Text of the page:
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Mere Christianity: God's justice - 4

Jon Kennedy  

JONAL ENTRY 1255 | October 3 2012

If we want God to treat us or the people He interacts with justly or fairly, as we reckon those values, the Old Testament has bad news for us. But the good news is that God has something better than justice—just desserts—for any, even in the Old Testament, who make an effort to know Him and put themselves in His hands. The good news is mercy, which is always better than "justice," and mercy is grace, God's gracious gift to all who put their trust in Him.

Last time, I recapped the story of Job as one example of a person who put his trust in God totally and permanently, without wavering over years, decades, most of his lifetime, when everything seemed to be going wrong in his life. And though he couldn't see what God was up to, Job knew that come what may, he was going to fare better with God than without him, and in the end Job was rewarded for his faithfulness. Something very similar is illustrated in the life of Joseph in Genesis. Joseph had a vibrant relationship with his Father, God, and nothing, even being sold into slavery, even being falsely accused of raping his slave-master's wife and then being thrown in jail, caused him to take his eyes off the prize.

The prize is being united with God now and for eternity. If his brothers threw Joseph into a well to die in the desert, God had a plan for him and all he had to do was trust him and wait to see it unfold. If his master's wife tried to seduce him and then accused him of assaulting her when he fended off her advances, and his master threw him into jail on a rape charge, God had a plan. It might take years to unfold, but Joseph knew God well enough to wait without wavering. Wait he did, and he became an unparalleled icon of Christ's good news in the first book of the Old Testament, as he went from slave to top minister in Pharaoh's cabinet. His dreams and the prophesies he got through those dreams saved Egypt and even the fledgling nation of Israel from destruction. When, a lifetime later, his brothers repented of throwing him in the well and then selling him into Egyptian slavery and begged his forgiveness, Joseph's reply was a sincere and cheerful assurance that no apologies were needed because "you may have meant it for evil, but God meant it for good, even the saving of Egypt and of all of us."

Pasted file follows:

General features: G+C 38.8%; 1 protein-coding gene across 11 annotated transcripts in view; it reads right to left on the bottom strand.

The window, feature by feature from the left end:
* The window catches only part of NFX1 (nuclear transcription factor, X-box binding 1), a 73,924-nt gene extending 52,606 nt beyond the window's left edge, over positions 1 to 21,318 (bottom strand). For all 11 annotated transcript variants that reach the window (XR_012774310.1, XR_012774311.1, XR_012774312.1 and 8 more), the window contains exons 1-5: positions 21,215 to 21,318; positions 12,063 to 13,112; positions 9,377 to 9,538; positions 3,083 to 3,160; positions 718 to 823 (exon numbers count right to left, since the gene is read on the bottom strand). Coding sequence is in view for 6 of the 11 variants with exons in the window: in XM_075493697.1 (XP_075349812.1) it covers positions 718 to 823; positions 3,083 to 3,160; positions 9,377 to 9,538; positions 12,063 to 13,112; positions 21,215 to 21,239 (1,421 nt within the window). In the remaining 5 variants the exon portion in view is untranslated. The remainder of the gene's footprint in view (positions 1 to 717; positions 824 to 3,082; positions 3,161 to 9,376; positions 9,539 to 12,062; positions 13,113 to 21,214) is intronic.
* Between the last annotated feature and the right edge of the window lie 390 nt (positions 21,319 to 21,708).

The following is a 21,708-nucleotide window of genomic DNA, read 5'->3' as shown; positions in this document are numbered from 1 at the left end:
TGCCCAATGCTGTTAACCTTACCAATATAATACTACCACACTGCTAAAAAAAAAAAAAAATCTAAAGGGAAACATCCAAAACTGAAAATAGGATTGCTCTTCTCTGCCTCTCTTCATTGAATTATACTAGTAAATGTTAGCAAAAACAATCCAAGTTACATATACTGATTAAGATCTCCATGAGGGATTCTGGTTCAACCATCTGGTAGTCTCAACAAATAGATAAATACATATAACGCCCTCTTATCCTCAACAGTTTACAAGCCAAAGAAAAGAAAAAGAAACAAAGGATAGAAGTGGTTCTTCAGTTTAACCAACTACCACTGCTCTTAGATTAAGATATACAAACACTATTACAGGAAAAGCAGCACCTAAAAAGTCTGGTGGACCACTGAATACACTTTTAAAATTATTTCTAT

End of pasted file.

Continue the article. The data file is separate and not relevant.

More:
Many passages in the New Testament, similar to the ones in the Old Testament already discussed, also show that God is not about justice as we understand that concept. I cited several of these last time. But the New Testament context is much more "cushioned" by even more passages about the grace and mercy that God bestows on those who seek Him moment by moment, so that the church emphasizes these teachings as the main content of the New Testament, as they are. Many ignore or forget the many instances in which Jesus warns of "the wrath to come." We are amazed to read, in C.S. Lewis, for example, that Jesus is the one who, almost exclusively, warns again and again of the dangers of hell-fire in the New Testament, but it's a fact that a quick survey of the passages about hell readily confirms.

We must always remember when reading any section of the Bible who it is who is telling the story, and what kind of story or passage it is. Is the writer a prophet or the "secretary" of a prophet (as in Ezekiel). If so, we must remember that prophesies are generally hyperbolic; their language is intended to instill fear. But a non-prophet—a historian, for example—might tell the story in much less over-the-top words and images. God's wrath is always severe, but the way it is spoken about affects our reaction to it. Jesus' prophesies about the destruction of Jerusalem (taken by the church from earliest times as having taken place about 40 years after Jesus' time, in 70 A.D.) are a case in point. We read His words and think nothing could be worse, and for those in the midst of it, nothing could. But to those who happened to be out of Jerusalem at the time and stayed away until the hostilities had been all forgotten, the destruction had a much more human and natural scale.

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